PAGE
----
Who is an ‘Avatar’
and why does He incarnate?
An ‘Avatar’ is defined as the
incarnation (bodily manifestation) of the Supreme Being. The
word ‘Avatar’ is derived from the Sanskrit word
‘Avataranam’ which means ‘descent’,
and usually implies a deliberate descent of the Divine into
the mortal realms to reveal the Absolute Truth to humanity
and remind them of their true divine nature. Though Avatars
may appear in different forms at different times, places and
circumstances, yet they are all the manifestations of the
One Supreme Lord.
Bhagawan Sri Sathya Sai Baba, the Avatar
of the Age, has succinctly explained the meaning and the reason
for the descent of the Avatar in the following Telugu verse:
“Avatarinchuta yanutalo Arthamemi?
Janulapai Preethi Vaatsalya Paratha thoda
Vaari Sthaayaiki Daivambu Vachchu Bhuviki
Jeeva Prajnatho baatuga Daiva prajna”
He says that Formless God takes a form and descends upon
the Earth as an expression of His boundless love and affection
towards humanity. The Avatar is an enigmatic, yet delightful
blend of individual consciousness and the Divine Consciousness.
The Avatar behaves in a human way so that mankind can feel
kinship with Him, but rises to His super-human heights so
that mankind can aspire to reach those heights.
This doctrine of Avatarhood has had a great impact on the
Hindu religious life, for, it means that God manifests Himself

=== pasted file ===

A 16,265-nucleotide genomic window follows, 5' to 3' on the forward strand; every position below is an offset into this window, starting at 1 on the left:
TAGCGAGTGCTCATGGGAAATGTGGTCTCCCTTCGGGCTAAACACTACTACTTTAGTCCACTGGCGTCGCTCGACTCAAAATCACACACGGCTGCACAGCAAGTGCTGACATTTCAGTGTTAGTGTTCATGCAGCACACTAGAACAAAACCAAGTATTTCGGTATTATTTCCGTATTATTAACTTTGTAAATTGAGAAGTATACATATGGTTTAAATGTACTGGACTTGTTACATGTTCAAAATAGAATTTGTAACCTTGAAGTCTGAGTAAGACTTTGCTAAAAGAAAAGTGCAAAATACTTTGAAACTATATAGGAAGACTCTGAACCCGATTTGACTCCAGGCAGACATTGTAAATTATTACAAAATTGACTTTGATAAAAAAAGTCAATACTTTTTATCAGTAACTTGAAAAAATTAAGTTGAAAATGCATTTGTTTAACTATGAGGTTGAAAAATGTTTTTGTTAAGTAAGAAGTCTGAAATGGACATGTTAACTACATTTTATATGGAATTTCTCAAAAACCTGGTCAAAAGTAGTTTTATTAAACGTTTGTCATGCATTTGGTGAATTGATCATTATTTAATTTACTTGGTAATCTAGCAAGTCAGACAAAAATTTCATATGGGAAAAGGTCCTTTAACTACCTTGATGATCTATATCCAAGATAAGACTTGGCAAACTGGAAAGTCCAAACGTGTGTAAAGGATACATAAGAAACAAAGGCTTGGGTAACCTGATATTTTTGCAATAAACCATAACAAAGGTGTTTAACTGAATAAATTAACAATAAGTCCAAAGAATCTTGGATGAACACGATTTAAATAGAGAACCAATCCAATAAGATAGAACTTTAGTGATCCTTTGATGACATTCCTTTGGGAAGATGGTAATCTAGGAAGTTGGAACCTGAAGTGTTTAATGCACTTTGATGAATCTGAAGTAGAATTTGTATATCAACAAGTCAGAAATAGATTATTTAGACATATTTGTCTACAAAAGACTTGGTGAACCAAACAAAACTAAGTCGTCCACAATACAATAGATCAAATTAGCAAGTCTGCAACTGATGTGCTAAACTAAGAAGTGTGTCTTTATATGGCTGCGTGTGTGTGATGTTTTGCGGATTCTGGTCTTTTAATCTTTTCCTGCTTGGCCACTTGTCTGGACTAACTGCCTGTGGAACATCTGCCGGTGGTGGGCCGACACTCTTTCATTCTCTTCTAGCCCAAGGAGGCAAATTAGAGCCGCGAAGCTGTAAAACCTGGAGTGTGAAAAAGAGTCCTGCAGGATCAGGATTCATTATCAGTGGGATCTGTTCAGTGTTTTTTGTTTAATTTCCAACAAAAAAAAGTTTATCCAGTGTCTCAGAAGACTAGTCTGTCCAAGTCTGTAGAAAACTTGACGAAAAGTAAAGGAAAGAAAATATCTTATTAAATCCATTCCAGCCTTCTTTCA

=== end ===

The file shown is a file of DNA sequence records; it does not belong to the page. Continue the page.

in a form that can be appreciated even by the least sophisticated.
Rama and Krishna have remained prominent as beloved and adored
manifestations of the Divine for thousands of years among
The scriptures mention seven characteristics of a Divine
- Aishwarya - Unmatched splendour and prosperity
- Keerthi – Eternal fame
- Jnana – Wisdom and knowledge of the past, present
- Vairagya - Non-attachment to the material world
- Shrushti – Power of creation
- Sthithi – Power of sustenance and preservation
- Laya – Power of destruction and dissolution
In Bhagavad-Gita, Lord Sri Krishna, the Avatar of the Dwapara
Era, declares thus:
"Yada Yada Hi Dharmasya Glanirbhavathi
Abhyukthanam adharmasya Thadathmanam Srujamyaham.”
“Parithranaya Sadhunam Vinashaya
Dharma samsthapanarthaya Sambhavami Yuge Yuge"
Whenever there is a decline of Righteousness and rise of evil,
the Lord incarnates from time to time to uphold Righteousness,
to protect the Virtuous and to uproot the evil. The Avatar
appears whenever the world is passing through a spiritual
and moral crisis. The Avatar comes in order to uphold Dharma